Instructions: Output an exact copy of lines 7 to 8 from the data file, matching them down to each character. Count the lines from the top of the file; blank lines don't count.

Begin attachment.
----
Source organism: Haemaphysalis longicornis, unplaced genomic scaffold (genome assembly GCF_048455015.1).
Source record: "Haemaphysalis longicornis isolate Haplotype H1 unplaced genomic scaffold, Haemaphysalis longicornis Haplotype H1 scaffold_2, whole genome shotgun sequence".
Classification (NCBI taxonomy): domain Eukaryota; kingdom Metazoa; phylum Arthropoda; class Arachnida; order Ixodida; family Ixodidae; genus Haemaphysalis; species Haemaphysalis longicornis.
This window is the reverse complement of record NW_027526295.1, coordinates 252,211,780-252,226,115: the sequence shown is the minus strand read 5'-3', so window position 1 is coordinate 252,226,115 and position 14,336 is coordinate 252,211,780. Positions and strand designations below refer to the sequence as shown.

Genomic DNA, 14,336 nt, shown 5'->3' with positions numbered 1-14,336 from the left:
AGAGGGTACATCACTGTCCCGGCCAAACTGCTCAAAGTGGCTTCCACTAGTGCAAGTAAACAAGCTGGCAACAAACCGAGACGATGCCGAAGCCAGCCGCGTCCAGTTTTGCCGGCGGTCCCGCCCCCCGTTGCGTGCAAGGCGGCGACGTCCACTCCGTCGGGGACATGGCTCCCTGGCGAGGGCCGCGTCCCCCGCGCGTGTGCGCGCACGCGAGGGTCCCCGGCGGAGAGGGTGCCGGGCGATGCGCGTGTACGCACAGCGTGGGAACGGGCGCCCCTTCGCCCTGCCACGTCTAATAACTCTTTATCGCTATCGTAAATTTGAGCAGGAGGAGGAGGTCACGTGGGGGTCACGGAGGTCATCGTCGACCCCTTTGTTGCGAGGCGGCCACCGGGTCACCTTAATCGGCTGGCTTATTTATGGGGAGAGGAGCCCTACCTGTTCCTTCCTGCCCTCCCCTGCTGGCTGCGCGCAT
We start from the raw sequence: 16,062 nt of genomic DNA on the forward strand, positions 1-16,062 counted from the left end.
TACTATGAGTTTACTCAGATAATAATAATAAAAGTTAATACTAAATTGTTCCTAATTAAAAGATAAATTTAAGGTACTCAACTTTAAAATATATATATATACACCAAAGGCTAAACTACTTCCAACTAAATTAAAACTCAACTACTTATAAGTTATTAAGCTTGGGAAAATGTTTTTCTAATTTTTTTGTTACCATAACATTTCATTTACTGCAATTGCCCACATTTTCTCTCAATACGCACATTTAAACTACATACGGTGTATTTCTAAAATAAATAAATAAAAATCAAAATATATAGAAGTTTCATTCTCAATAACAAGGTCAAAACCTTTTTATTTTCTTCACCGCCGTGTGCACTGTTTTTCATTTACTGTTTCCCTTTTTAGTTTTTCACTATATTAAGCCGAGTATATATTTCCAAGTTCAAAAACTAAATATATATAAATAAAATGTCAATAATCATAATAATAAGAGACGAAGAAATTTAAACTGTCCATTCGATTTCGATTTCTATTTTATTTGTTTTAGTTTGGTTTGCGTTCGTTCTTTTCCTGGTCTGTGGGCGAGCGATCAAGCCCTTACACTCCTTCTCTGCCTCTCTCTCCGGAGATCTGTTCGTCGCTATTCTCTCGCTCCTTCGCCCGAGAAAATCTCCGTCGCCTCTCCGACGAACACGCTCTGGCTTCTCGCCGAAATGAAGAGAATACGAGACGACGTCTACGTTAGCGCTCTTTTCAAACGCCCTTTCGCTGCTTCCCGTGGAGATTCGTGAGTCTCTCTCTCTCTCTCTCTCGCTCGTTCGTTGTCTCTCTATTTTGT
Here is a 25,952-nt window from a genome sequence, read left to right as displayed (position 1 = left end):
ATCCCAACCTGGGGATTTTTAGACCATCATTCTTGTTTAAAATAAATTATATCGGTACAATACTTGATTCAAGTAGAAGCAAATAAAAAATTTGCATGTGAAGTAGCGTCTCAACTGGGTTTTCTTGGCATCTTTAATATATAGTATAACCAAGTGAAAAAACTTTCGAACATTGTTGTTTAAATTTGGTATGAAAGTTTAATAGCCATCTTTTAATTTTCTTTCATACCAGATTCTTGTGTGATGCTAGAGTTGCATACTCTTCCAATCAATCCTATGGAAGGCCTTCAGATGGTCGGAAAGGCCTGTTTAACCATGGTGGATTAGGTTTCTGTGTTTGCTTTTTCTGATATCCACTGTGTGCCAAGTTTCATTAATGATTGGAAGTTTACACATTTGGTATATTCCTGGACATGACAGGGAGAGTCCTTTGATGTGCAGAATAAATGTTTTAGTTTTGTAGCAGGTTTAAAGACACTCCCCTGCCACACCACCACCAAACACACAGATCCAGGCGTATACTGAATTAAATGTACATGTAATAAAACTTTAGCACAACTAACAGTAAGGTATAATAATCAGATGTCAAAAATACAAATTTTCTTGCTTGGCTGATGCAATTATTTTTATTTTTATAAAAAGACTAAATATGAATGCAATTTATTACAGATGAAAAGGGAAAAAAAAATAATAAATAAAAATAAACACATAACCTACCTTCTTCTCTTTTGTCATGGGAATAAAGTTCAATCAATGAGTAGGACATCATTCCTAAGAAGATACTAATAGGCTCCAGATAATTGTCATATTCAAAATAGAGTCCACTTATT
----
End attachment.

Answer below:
We start from the raw sequence: 16,062 nt of genomic DNA on the forward strand, positions 1-16,062 counted from the left end.
TACTATGAGTTTACTCAGATAATAATAATAAAAGTTAATACTAAATTGTTCCTAATTAAAAGATAAATTTAAGGTACTCAACTTTAAAATATATATATATACACCAAAGGCTAAACTACTTCCAACTAAATTAAAACTCAACTACTTATAAGTTATTAAGCTTGGGAAAATGTTTTTCTAATTTTTTTGTTACCATAACATTTCATTTACTGCAATTGCCCACATTTTCTCTCAATACGCACATTTAAACTACATACGGTGTATTTCTAAAATAAATAAATAAAAATCAAAATATATAGAAGTTTCATTCTCAATAACAAGGTCAAAACCTTTTTATTTTCTTCACCGCCGTGTGCACTGTTTTTCATTTACTGTTTCCCTTTTTAGTTTTTCACTATATTAAGCCGAGTATATATTTCCAAGTTCAAAAACTAAATATATATAAATAAAATGTCAATAATCATAATAATAAGAGACGAAGAAATTTAAACTGTCCATTCGATTTCGATTTCTATTTTATTTGTTTTAGTTTGGTTTGCGTTCGTTCTTTTCCTGGTCTGTGGGCGAGCGATCAAGCCCTTACACTCCTTCTCTGCCTCTCTCTCCGGAGATCTGTTCGTCGCTATTCTCTCGCTCCTTCGCCCGAGAAAATCTCCGTCGCCTCTCCGACGAACACGCTCTGGCTTCTCGCCGAAATGAAGAGAATACGAGACGACGTCTACGTTAGCGCTCTTTTCAAACGCCCTTTCGCTGCTTCCCGTGGAGATTCGTGAGTCTCTCTCTCTCTCTCTCTCGCTCGTTCGTTGTCTCTCTATTTTGT